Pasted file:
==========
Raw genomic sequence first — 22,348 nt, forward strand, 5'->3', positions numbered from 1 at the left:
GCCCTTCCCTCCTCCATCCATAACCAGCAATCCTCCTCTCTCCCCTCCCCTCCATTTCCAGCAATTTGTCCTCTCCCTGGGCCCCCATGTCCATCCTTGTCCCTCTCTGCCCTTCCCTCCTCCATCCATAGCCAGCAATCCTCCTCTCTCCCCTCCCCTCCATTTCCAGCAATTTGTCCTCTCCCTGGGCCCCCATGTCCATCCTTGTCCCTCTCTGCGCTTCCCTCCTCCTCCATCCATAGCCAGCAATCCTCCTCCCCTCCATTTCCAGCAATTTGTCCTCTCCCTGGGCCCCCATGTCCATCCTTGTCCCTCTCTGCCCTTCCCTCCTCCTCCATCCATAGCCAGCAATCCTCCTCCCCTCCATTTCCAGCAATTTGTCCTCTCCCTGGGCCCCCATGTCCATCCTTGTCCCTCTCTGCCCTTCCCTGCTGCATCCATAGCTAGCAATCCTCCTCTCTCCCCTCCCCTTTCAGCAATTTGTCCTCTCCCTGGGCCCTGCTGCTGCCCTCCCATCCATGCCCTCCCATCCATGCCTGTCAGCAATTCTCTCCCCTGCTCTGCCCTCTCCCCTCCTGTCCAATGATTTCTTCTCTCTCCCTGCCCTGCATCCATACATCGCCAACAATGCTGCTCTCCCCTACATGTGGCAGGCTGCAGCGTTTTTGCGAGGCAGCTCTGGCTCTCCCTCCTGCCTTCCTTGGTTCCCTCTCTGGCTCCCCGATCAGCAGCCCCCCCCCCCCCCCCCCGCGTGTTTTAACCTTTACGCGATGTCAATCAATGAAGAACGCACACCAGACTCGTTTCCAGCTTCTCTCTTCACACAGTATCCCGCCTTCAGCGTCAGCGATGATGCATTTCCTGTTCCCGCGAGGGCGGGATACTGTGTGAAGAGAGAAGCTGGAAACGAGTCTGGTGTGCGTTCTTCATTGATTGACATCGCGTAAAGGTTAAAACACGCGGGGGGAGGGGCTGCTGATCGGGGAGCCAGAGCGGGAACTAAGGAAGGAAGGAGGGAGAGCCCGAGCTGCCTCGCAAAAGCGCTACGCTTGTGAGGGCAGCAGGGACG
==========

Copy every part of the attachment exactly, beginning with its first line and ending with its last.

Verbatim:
Raw genomic sequence first — 22,348 nt, forward strand, 5'->3', positions numbered from 1 at the left:
GCCCTTCCCTCCTCCATCCATAACCAGCAATCCTCCTCTCTCCCCTCCCCTCCATTTCCAGCAATTTGTCCTCTCCCTGGGCCCCCATGTCCATCCTTGTCCCTCTCTGCCCTTCCCTCCTCCATCCATAGCCAGCAATCCTCCTCTCTCCCCTCCCCTCCATTTCCAGCAATTTGTCCTCTCCCTGGGCCCCCATGTCCATCCTTGTCCCTCTCTGCGCTTCCCTCCTCCTCCATCCATAGCCAGCAATCCTCCTCCCCTCCATTTCCAGCAATTTGTCCTCTCCCTGGGCCCCCATGTCCATCCTTGTCCCTCTCTGCCCTTCCCTCCTCCTCCATCCATAGCCAGCAATCCTCCTCCCCTCCATTTCCAGCAATTTGTCCTCTCCCTGGGCCCCCATGTCCATCCTTGTCCCTCTCTGCCCTTCCCTGCTGCATCCATAGCTAGCAATCCTCCTCTCTCCCCTCCCCTTTCAGCAATTTGTCCTCTCCCTGGGCCCTGCTGCTGCCCTCCCATCCATGCCCTCCCATCCATGCCTGTCAGCAATTCTCTCCCCTGCTCTGCCCTCTCCCCTCCTGTCCAATGATTTCTTCTCTCTCCCTGCCCTGCATCCATACATCGCCAACAATGCTGCTCTCCCCTACATGTGGCAGGCTGCAGCGTTTTTGCGAGGCAGCTCTGGCTCTCCCTCCTGCCTTCCTTGGTTCCCTCTCTGGCTCCCCGATCAGCAGCCCCCCCCCCCCCCCCCCGCGTGTTTTAACCTTTACGCGATGTCAATCAATGAAGAACGCACACCAGACTCGTTTCCAGCTTCTCTCTTCACACAGTATCCCGCCTTCAGCGTCAGCGATGATGCATTTCCTGTTCCCGCGAGGGCGGGATACTGTGTGAAGAGAGAAGCTGGAAACGAGTCTGGTGTGCGTTCTTCATTGATTGACATCGCGTAAAGGTTAAAACACGCGGGGGGAGGGGCTGCTGATCGGGGAGCCAGAGCGGGAACTAAGGAAGGAAGGAGGGAGAGCCCGAGCTGCCTCGCAAAAGCGCTACGCTTGTGAGGGCAGCAGGGACG